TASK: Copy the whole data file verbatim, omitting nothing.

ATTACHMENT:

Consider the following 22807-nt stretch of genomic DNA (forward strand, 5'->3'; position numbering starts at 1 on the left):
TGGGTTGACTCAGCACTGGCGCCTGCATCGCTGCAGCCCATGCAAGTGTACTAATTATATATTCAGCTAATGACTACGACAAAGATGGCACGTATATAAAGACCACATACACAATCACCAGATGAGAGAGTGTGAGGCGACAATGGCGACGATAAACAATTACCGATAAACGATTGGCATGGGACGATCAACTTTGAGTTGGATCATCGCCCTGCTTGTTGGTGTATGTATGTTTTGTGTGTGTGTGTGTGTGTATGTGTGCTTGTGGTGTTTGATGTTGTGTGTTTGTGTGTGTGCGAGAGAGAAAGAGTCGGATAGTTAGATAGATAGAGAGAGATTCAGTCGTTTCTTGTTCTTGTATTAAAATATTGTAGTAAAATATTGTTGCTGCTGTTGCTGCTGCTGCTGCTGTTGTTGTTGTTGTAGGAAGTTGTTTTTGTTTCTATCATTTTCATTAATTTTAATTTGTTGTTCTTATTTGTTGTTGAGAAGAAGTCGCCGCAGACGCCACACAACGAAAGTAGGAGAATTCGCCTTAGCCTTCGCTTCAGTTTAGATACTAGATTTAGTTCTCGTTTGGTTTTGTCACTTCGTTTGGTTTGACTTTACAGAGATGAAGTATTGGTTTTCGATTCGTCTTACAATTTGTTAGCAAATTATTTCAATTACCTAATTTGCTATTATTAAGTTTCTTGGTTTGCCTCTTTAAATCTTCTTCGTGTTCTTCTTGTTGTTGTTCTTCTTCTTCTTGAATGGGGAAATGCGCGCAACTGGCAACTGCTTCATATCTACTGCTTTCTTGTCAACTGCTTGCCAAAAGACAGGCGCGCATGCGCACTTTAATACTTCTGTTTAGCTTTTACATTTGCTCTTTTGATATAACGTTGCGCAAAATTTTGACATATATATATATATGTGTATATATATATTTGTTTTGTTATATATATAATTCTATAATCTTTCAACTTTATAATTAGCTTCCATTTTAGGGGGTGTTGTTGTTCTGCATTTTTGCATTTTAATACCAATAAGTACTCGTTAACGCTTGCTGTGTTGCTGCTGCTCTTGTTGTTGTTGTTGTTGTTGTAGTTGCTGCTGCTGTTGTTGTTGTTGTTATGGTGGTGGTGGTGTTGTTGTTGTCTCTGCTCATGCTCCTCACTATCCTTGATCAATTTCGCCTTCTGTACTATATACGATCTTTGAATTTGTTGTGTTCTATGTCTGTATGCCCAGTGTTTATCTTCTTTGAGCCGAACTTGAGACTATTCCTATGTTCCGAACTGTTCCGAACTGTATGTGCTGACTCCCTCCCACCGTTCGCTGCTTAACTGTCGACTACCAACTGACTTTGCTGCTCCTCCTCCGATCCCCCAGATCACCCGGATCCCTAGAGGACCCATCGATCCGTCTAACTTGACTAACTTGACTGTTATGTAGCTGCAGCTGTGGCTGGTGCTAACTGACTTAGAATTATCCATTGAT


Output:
Consider the following 22807-nt stretch of genomic DNA (forward strand, 5'->3'; position numbering starts at 1 on the left):
TGGGTTGACTCAGCACTGGCGCCTGCATCGCTGCAGCCCATGCAAGTGTACTAATTATATATTCAGCTAATGACTACGACAAAGATGGCACGTATATAAAGACCACATACACAATCACCAGATGAGAGAGTGTGAGGCGACAATGGCGACGATAAACAATTACCGATAAACGATTGGCATGGGACGATCAACTTTGAGTTGGATCATCGCCCTGCTTGTTGGTGTATGTATGTTTTGTGTGTGTGTGTGTGTGTATGTGTGCTTGTGGTGTTTGATGTTGTGTGTTTGTGTGTGTGCGAGAGAGAAAGAGTCGGATAGTTAGATAGATAGAGAGAGATTCAGTCGTTTCTTGTTCTTGTATTAAAATATTGTAGTAAAATATTGTTGCTGCTGTTGCTGCTGCTGCTGCTGTTGTTGTTGTTGTAGGAAGTTGTTTTTGTTTCTATCATTTTCATTAATTTTAATTTGTTGTTCTTATTTGTTGTTGAGAAGAAGTCGCCGCAGACGCCACACAACGAAAGTAGGAGAATTCGCCTTAGCCTTCGCTTCAGTTTAGATACTAGATTTAGTTCTCGTTTGGTTTTGTCACTTCGTTTGGTTTGACTTTACAGAGATGAAGTATTGGTTTTCGATTCGTCTTACAATTTGTTAGCAAATTATTTCAATTACCTAATTTGCTATTATTAAGTTTCTTGGTTTGCCTCTTTAAATCTTCTTCGTGTTCTTCTTGTTGTTGTTCTTCTTCTTCTTGAATGGGGAAATGCGCGCAACTGGCAACTGCTTCATATCTACTGCTTTCTTGTCAACTGCTTGCCAAAAGACAGGCGCGCATGCGCACTTTAATACTTCTGTTTAGCTTTTACATTTGCTCTTTTGATATAACGTTGCGCAAAATTTTGACATATATATATATATGTGTATATATATATTTGTTTTGTTATATATATAATTCTATAATCTTTCAACTTTATAATTAGCTTCCATTTTAGGGGGTGTTGTTGTTCTGCATTTTTGCATTTTAATACCAATAAGTACTCGTTAACGCTTGCTGTGTTGCTGCTGCTCTTGTTGTTGTTGTTGTTGTTGTAGTTGCTGCTGCTGTTGTTGTTGTTGTTATGGTGGTGGTGGTGTTGTTGTTGTCTCTGCTCATGCTCCTCACTATCCTTGATCAATTTCGCCTTCTGTACTATATACGATCTTTGAATTTGTTGTGTTCTATGTCTGTATGCCCAGTGTTTATCTTCTTTGAGCCGAACTTGAGACTATTCCTATGTTCCGAACTGTTCCGAACTGTATGTGCTGACTCCCTCCCACCGTTCGCTGCTTAACTGTCGACTACCAACTGACTTTGCTGCTCCTCCTCCGATCCCCCAGATCACCCGGATCCCTAGAGGACCCATCGATCCGTCTAACTTGACTAACTTGACTGTTATGTAGCTGCAGCTGTGGCTGGTGCTAACTGACTTAGAATTATCCATTGAT